Gov. Jerry Brown's firing of the veteran public affairs team at the new Bay Bridge has some fretting the state will pinch pennies on the bridge's grand opening next fall.
They envision a cheesy roadside ribbon-cutting where puffed-up politicians and reporters inhale vehicle exhaust along with stale cookies and tepid coffee.
Multiple sources involved in the event planning talks insist that won't happen.
State and regional leaders want an "appropriate" and "elegant" grand opening event funded largely -- better yet, entirely -- with private contributions.
OK. But let's be clear: The toll-paying public and the tens of hundreds of people who built the bridge absolutely expect to walk across that span on opening day.
They want to bring their children who will then tell their children and grandchildren about the day when day when tens of thousands of people stood on the world's largest self-anchored suspension bridge.
Yes, the $6.4 billion span cost too much.
Yes, construction took too long.
Yes, it would have been better if more or all of the steel had been fabricated in the United States.
Yes, a viaduct would (probably) have been cheaper and faster than a signature suspension span.
None of that matters now.
It is all, forgive me, water under the bridge.
The bridge is here.
Depriving the East Bay of a celebration would be like carrying a baby in the womb for two decades and handing it off at birth to the nanny without even a glance. You still have to pay all the bills but you miss all the joy.
If you doubt the value of a shared civic experience, watch video of the Golden Gate Bridge's 75th anniversary grand finale fireworks last Memorial Day weekend. (www.goldengatebridge75.org)
The Golden Gate's birthday party was beyond spectacular and they did it without a single toll-payer dollar.
Led by San Francisco Giants CEO Larry Baer and philanthropic heavy-hitter Nancy Hellman Bechtle, the Golden Gate National Parks Conservancy raised a reported $750,000.
"The key was to partner with an organization that knew how to raise money and put on major public events," Golden Gate Bridge general manager Denis Mulligan said. "Then we got out of their way."
It's unrealistic to think comparable dollars will pour in for the new eastern span which lacks an established nonprofit of the conservancy's stature.
The state and Bay Area Toll Authority did sign a deal earlier this year with the Bay Bridge Alliance, a fledgling nonprofit that promises to raise private money for an opening ceremony.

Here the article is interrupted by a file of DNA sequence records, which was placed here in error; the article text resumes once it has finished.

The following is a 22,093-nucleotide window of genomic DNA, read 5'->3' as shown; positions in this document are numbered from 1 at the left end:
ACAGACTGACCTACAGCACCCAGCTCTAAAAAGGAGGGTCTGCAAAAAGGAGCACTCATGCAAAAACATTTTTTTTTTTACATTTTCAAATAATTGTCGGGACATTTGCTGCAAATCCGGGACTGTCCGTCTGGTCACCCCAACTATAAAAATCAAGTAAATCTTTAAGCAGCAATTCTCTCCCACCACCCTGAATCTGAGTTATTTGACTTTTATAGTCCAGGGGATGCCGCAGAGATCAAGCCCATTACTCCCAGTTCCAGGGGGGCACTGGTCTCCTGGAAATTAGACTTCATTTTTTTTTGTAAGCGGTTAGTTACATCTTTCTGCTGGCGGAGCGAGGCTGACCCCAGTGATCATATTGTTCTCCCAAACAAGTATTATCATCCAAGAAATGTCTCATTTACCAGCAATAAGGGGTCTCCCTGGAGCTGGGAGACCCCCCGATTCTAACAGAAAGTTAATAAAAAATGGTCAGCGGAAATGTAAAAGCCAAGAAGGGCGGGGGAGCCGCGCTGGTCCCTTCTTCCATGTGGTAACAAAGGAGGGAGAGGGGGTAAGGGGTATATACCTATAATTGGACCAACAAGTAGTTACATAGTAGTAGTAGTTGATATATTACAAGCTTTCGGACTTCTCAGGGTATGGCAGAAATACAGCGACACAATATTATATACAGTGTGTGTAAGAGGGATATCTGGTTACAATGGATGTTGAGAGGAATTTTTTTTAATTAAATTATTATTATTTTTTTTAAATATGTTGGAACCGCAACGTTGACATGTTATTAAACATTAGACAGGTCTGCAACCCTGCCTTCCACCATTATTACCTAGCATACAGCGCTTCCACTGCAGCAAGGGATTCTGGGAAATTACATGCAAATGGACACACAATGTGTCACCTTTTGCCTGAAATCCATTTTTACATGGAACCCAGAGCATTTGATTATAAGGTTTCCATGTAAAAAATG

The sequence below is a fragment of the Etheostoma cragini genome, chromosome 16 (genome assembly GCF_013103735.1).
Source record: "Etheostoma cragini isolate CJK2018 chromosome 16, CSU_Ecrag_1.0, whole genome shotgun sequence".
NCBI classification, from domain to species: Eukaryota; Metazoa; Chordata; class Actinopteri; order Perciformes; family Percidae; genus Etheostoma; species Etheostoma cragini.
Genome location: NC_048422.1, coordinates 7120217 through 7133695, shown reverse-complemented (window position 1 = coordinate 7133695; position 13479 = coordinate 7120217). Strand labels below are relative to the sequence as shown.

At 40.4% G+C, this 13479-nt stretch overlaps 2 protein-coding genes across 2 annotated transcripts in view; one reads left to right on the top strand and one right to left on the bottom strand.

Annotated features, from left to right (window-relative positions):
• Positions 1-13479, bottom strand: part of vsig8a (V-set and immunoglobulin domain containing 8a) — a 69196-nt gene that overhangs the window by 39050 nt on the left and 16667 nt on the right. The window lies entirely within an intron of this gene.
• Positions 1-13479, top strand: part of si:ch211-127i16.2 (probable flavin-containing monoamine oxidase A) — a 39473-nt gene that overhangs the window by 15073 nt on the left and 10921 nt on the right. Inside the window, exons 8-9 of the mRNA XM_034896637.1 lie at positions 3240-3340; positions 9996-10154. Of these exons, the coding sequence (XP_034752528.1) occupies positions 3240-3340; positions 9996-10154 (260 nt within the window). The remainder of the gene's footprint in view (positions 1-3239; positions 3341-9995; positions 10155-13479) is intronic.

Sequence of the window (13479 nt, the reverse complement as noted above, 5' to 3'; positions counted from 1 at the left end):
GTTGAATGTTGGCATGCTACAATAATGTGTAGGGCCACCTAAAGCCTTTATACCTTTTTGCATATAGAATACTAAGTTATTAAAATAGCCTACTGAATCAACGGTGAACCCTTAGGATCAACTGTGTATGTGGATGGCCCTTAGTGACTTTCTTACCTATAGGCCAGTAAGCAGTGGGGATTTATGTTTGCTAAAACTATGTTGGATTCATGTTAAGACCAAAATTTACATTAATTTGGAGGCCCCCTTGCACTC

But on paper, the alliance is in over its head. Many of the board members are elected officials or public agency directors, not corporate or philanthropic powerhouses.
There are a couple of promising signs, though.
The alliance is expected to add to its board Bay Area Council CEO Jim Wunderman. He will replace former Port of Oakland chief Omar Benjamin, who left his job last month when it was reported he was among a group of employees who spent $5,000 of public money at a Texas strip club.
Renowned Democratic fundraiser, Brown ally, Alamo attorney and former California Transportation Commissioner Jeremiah Hallisey is also on the board.
With only eight months before the scheduled Labor Day opening, toll-payers may still need to kick in some cash for appropriate public access costs such as portable restrooms and shuttles.
State and regional leaders will never have a better opportunity than this one to replace the public's image of this bridge as the progeny of endless missteps with that of a world-class engineering and architectural marvel.
Don't screw it up.
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AND FINALLY: Contra Costa Assessor Gus Kramer will find no pay raise under his Christmas tree this year.
A federal judge dismissed Kramer's lawsuit alleging county supervisors discriminated against him when they gave raises to other executives but left him out in the cold.
The judge sided with the county, who argued the supervisors have a "considerable degree" of discretion when it comes to setting wages.
Kramer could appeal.
Or he could take the money he would have paid the lawyer and buy lottery tickets. The odds might be better.